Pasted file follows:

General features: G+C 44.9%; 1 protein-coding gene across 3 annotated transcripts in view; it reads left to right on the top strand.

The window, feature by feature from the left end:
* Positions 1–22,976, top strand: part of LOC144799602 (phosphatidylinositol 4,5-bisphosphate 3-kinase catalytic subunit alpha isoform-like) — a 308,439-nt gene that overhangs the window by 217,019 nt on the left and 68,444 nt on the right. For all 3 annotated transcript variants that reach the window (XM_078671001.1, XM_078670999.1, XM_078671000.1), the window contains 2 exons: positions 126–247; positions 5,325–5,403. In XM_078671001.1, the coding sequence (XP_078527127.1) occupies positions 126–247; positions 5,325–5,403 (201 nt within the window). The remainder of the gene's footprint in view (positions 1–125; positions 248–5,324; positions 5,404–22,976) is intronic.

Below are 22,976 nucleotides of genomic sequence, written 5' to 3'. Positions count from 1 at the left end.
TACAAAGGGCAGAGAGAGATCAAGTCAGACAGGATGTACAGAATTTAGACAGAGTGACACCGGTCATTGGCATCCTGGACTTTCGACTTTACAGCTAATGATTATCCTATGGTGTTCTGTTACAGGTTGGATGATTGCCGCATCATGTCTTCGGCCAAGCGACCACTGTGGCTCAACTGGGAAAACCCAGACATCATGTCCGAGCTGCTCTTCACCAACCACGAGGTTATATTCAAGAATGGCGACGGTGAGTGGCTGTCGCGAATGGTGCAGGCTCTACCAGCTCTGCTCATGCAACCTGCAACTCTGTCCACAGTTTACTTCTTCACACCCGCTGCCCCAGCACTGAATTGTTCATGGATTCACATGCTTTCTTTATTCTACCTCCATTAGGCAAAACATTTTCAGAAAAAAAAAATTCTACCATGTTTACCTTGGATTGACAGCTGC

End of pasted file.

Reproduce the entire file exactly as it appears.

General features: G+C 44.9%; 1 protein-coding gene across 3 annotated transcripts in view; it reads left to right on the top strand.

The window, feature by feature from the left end:
* Positions 1–22,976, top strand: part of LOC144799602 (phosphatidylinositol 4,5-bisphosphate 3-kinase catalytic subunit alpha isoform-like) — a 308,439-nt gene that overhangs the window by 217,019 nt on the left and 68,444 nt on the right. For all 3 annotated transcript variants that reach the window (XM_078671001.1, XM_078670999.1, XM_078671000.1), the window contains 2 exons: positions 126–247; positions 5,325–5,403. In XM_078671001.1, the coding sequence (XP_078527127.1) occupies positions 126–247; positions 5,325–5,403 (201 nt within the window). The remainder of the gene's footprint in view (positions 1–125; positions 248–5,324; positions 5,404–22,976) is intronic.

Below are 22,976 nucleotides of genomic sequence, written 5' to 3'. Positions count from 1 at the left end.
TACAAAGGGCAGAGAGAGATCAAGTCAGACAGGATGTACAGAATTTAGACAGAGTGACACCGGTCATTGGCATCCTGGACTTTCGACTTTACAGCTAATGATTATCCTATGGTGTTCTGTTACAGGTTGGATGATTGCCGCATCATGTCTTCGGCCAAGCGACCACTGTGGCTCAACTGGGAAAACCCAGACATCATGTCCGAGCTGCTCTTCACCAACCACGAGGTTATATTCAAGAATGGCGACGGTGAGTGGCTGTCGCGAATGGTGCAGGCTCTACCAGCTCTGCTCATGCAACCTGCAACTCTGTCCACAGTTTACTTCTTCACACCCGCTGCCCCAGCACTGAATTGTTCATGGATTCACATGCTTTCTTTATTCTACCTCCATTAGGCAAAACATTTTCAGAAAAAAAAAATTCTACCATGTTTACCTTGGATTGACAGCTGC